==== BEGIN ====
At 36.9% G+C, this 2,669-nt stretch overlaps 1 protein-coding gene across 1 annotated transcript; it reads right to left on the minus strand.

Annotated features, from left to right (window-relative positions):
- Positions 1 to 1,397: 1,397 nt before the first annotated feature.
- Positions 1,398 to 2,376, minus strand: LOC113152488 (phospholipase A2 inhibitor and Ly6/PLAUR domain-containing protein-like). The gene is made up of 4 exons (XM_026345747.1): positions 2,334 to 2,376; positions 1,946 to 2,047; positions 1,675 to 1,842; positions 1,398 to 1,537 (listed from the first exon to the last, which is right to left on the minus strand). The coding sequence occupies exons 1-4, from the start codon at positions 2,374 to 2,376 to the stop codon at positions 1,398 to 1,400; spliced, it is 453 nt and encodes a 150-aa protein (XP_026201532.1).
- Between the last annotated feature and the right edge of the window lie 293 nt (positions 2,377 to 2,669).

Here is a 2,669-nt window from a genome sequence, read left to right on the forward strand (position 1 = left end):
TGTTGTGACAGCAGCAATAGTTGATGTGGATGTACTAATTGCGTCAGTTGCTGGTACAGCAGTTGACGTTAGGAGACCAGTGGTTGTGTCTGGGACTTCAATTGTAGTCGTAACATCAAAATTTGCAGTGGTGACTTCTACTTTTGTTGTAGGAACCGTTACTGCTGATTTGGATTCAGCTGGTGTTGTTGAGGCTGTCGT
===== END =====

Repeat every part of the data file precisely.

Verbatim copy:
At 36.9% G+C, this 2,669-nt stretch overlaps 1 protein-coding gene across 1 annotated transcript; it reads right to left on the minus strand.

Annotated features, from left to right (window-relative positions):
- Positions 1 to 1,397: 1,397 nt before the first annotated feature.
- Positions 1,398 to 2,376, minus strand: LOC113152488 (phospholipase A2 inhibitor and Ly6/PLAUR domain-containing protein-like). The gene is made up of 4 exons (XM_026345747.1): positions 2,334 to 2,376; positions 1,946 to 2,047; positions 1,675 to 1,842; positions 1,398 to 1,537 (listed from the first exon to the last, which is right to left on the minus strand). The coding sequence occupies exons 1-4, from the start codon at positions 2,374 to 2,376 to the stop codon at positions 1,398 to 1,400; spliced, it is 453 nt and encodes a 150-aa protein (XP_026201532.1).
- Between the last annotated feature and the right edge of the window lie 293 nt (positions 2,377 to 2,669).

Here is a 2,669-nt window from a genome sequence, read left to right on the forward strand (position 1 = left end):
TGTTGTGACAGCAGCAATAGTTGATGTGGATGTACTAATTGCGTCAGTTGCTGGTACAGCAGTTGACGTTAGGAGACCAGTGGTTGTGTCTGGGACTTCAATTGTAGTCGTAACATCAAAATTTGCAGTGGTGACTTCTACTTTTGTTGTAGGAACCGTTACTGCTGATTTGGATTCAGCTGGTGTTGTTGAGGCTGTCGT